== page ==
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Is all publicity good publicity?

The Ashton Canal made a starring appearance in Coronation Street at the end of October.

But where the rest of TV is celebrating a waterway renaissance and airing property programmes about glamorous canalside flats, Corrie's canal remains a place of death and drownings. The plot is doubtless too byzantine to follow here, but the Manchester Evening News has a fair summary: "David drives his car into the canal at exactly the same spot where Richard Hillman tried to kill the entire Platt family. Meanwhile, in a nearby church, Sarah and Jason are in the middle of their marriage vows." According to a producer on the show, "I don't think we've done a more powerful hour of Coronation Street".

Fan website Corrieblog characterises the canal as "the Water of Death". They may have a point. Apart from the two episodes mentioned above, it cites Danny and Jamie fighting in the (surprisingly shallow) waterway; Steve and Vikram doing the same; Don Brennan driving a taxi into the water in another murder attempt; an "exploding canal boat"; Deirdre's husband being beaten to death; Angela Harris disposing of a murder weapon; and so on. As one poster drolly observes, "overall, not a place to be optimistic".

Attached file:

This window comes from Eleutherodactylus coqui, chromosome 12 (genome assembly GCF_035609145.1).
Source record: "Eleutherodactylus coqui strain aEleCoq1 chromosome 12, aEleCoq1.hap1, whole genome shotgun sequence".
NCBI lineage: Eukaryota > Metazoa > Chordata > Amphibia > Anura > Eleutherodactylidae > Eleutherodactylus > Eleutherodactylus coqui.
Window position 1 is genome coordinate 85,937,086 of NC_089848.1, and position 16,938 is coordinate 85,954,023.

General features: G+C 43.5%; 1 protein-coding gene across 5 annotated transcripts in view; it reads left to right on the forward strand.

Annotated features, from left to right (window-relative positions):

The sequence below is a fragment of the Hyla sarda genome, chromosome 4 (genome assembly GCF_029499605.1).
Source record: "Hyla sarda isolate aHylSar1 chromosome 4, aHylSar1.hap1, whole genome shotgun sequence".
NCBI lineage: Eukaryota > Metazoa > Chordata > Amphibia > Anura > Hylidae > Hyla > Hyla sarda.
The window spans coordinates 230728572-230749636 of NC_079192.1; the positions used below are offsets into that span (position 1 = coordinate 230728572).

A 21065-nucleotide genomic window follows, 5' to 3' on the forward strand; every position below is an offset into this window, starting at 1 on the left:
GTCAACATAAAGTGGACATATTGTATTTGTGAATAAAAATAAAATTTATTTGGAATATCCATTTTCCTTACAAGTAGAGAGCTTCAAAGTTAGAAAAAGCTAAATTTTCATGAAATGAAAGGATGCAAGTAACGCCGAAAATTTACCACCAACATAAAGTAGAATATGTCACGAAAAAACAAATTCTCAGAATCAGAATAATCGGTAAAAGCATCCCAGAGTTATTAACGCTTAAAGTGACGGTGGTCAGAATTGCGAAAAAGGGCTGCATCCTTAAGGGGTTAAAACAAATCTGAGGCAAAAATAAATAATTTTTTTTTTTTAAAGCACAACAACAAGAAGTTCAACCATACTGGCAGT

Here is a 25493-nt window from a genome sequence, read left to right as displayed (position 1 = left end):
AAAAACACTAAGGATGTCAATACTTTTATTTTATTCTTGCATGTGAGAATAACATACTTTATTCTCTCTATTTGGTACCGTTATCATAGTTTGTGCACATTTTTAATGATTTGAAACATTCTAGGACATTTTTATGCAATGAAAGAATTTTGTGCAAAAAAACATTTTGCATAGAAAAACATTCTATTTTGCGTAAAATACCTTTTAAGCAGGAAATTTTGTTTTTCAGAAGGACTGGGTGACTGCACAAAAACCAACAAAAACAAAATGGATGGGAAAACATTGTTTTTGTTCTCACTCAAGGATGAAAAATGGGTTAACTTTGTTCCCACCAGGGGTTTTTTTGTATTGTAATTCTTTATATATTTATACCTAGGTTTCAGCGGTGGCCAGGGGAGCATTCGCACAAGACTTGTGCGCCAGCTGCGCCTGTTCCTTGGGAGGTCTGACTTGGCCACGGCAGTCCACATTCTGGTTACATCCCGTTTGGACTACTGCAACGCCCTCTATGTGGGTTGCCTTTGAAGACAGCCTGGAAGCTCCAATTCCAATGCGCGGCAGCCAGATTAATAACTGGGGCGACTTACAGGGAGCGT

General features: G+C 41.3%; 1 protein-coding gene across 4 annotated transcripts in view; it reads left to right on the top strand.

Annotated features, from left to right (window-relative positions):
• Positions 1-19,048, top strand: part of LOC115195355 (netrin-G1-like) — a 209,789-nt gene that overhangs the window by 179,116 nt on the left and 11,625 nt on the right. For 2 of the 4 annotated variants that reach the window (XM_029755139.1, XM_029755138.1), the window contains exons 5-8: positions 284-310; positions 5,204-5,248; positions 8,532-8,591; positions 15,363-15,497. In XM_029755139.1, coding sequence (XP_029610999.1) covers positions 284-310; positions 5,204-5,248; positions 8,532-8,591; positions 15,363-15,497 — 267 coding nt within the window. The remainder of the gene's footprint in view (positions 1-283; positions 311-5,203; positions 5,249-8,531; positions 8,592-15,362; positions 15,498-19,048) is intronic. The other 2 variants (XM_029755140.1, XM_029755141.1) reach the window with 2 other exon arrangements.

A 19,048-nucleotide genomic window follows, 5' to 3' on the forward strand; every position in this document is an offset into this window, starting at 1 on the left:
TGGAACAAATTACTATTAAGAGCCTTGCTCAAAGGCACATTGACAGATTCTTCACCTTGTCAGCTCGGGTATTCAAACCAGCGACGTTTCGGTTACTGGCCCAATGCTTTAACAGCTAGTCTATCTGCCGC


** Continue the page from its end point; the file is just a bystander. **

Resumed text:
The location of this latest escapade was Portland Basin, the junction of the Ashton and Peak Forest - two BW-run canals. BW's staff newspaper reports that the filming took two days and "earned BW £5,000, money that will go back into the running of the canal network".

No-one would begrudge the cash-strapped BW a little extra income, of course. But is it worth it for such a negative portrayal of the canals - on what is, after all, Britain's most popular TV programme? To put the fee into context, the sponsorship deal for Coronation Street is worth an estimated £40,000 for each episode.

Monday 26 November  | Richard Fairhurst  | 3.09pm, Monday 26 November 2007

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